Side note: The point that design isn't done at the computer seems ever more poignant when you assess that until twenty years a go design on a computer was either a non-existing phrase or complete science fiction. So if there are any readers from the early 20th Century, please read the instead as Design isn't done at the Drafting Table.  

Sunday, 27 November 2016

Just the tip: Printing

So, this worked quite well last time—so I'll give you just the tip again; you saucy buggers. 

This time, it's printing, the make and break of a good project. Bad printing is the printers fault, but ultimately in the clients eyes it'll be your fault. On top of that, if you haven't got your process right it will be your fault anyway. It's very unlikely when using a good printer, that you'll get anything back other than what you asked for—they are specialists just like yourself, but they can only work with what you've given them.

I once heard the saying "Every good president has an even better woman behind him" in reference to Obama's term in office, and I feel the same can be said for a designer. Every good designer will have a good printer behind them and in the same vane, every printer has good files behind them. So hopefully these tips will help you make sure that you can keep your printer happy.

Tip 1: Start your day right.
Not with a bowl of horribly sweet cereal but in-fact making sure to set up your documents correctly. Are you working with something that will be printed? Make sure it's CMYK, make sure it's 300 DPI and make sure you've got the right dimensions. If possible try creating the work as flexible as possible, using vectors and high quality scans where possible—because if you are making an A5 flyer, it's very possible that could easily become an A2 poster.

Tip 2: Always expect your printer to be busy.
Taught to me by my tutor, he explained that you should always plan for your printer to be busy. You'll never really know how busy they are, but if you give them no time to produce lots of work; you'll either get rubbish work and nothing at all.

Tip 3: Know your onions.
Shallots are the small ones. Understand?
Try your best to understand what you are asking for, as it'll help your printer understand what you need. Things to keep in mind are which process it might need, what type of printing are you asking for, what paper stock would you like to use and even what type of printer will be printing the work. Are you using pantones, can they print pantones? It's impossible for anyone to understand exactly what you need, if you don't know that yourself.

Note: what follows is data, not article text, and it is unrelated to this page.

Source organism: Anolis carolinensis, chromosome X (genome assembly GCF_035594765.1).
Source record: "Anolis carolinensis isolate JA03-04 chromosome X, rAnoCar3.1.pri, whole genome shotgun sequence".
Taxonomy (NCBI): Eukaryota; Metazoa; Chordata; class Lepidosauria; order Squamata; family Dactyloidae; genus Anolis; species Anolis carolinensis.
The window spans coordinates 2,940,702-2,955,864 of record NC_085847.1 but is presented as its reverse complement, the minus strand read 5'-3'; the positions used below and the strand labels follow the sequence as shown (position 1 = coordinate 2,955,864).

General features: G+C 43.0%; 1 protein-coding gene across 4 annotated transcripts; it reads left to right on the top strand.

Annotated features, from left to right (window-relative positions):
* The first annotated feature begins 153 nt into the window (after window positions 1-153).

Tip 4: Treat as you would want to be treated.
The printer is providing a service to you, just as you are to someone else—so don't be a prick.
They are quite literally in the same industry boat as yourself, so if you start rocking that boat, shouting uneducated profanity at them because you weren't aware of what you actually needed, then you will also sink with them; getting very damp shins in the process.

Tip 5: Get a copy of the print handbook.
For a steal of under £10, I've found this little booklet stupidly helpful. From being able to quickly reference a large variety of paper sizes to having visual representations and test prints of various processes and pit-falls. It's always on my desk and it's just that lovely little cue I need to make sure I'm doing it correctly.

See you next time sexy pants; love Vincent x

Friday, 18 November 2016

Just the tip: Relationships

'Just the Tip' is a new idea of mine, to give tips on various things with slightly sexual undertones—this should work right?

un-related but mildly fascinating 
For every person out there that feels either slightly scorned that their skills haven't bloomed into what they desired or they have blindly bummed their way into a position because of their choice of drinking hole, the term 'It's not what you know, but who you know' always seems to be strongly factual. For me, though it's in the right ethos it's not quite spot on—it's about relationships, good or bad, in conjunction to your knowledge.

As far as I can tell, you have three types of relationships; Good, Bad and Neutral. These can move around, shift and alter with almost anything you do. Clearly it's not that easy to figure out how these could change, because with all these relationships depend on people and people are bastards. Sexy Bastards! (sometimes) I told you it would get a little sexy.

Good relationships get you good work, well paid work, lots of work or a mix all. Bad relationships get you bad moods, rubbish pay or poor projects. Neutral relationships are those you've either not fully developed, cut off from or are yet to start. If you can figure out which category your clients fit in, you can likely deal with them better and hopefully follow this months 5 tips much greater.

Tip 1: Don't burn your bridges. The client you just said goodbye to could be the worst person on earth, of whom you spit towards, each evening before you sleep, but it's likely his contacts might not be. The woman you just swore at when the email came in could be design's answer to Margret Thatcher but just like ol' Maggie; she'll know other humans and other humans mean other possible clients. (duh)

Tip 2: If you want lots of relationships, make lots of relationships. Trump didn't win the election by staying at home and calling an entire religion rapists on his own! No, he went to find other xenophobes who also believed practically everything that is fed to them.
Meet anyone you can, attend everything you can get to and speak to everyone. I know it's scary, but if you look around the room of that small print event you've attended; I'm pretty sure there aren't any imposing dictators in attendance. Though I hear Kim Jong-Un loves a good Riso show, so watch out.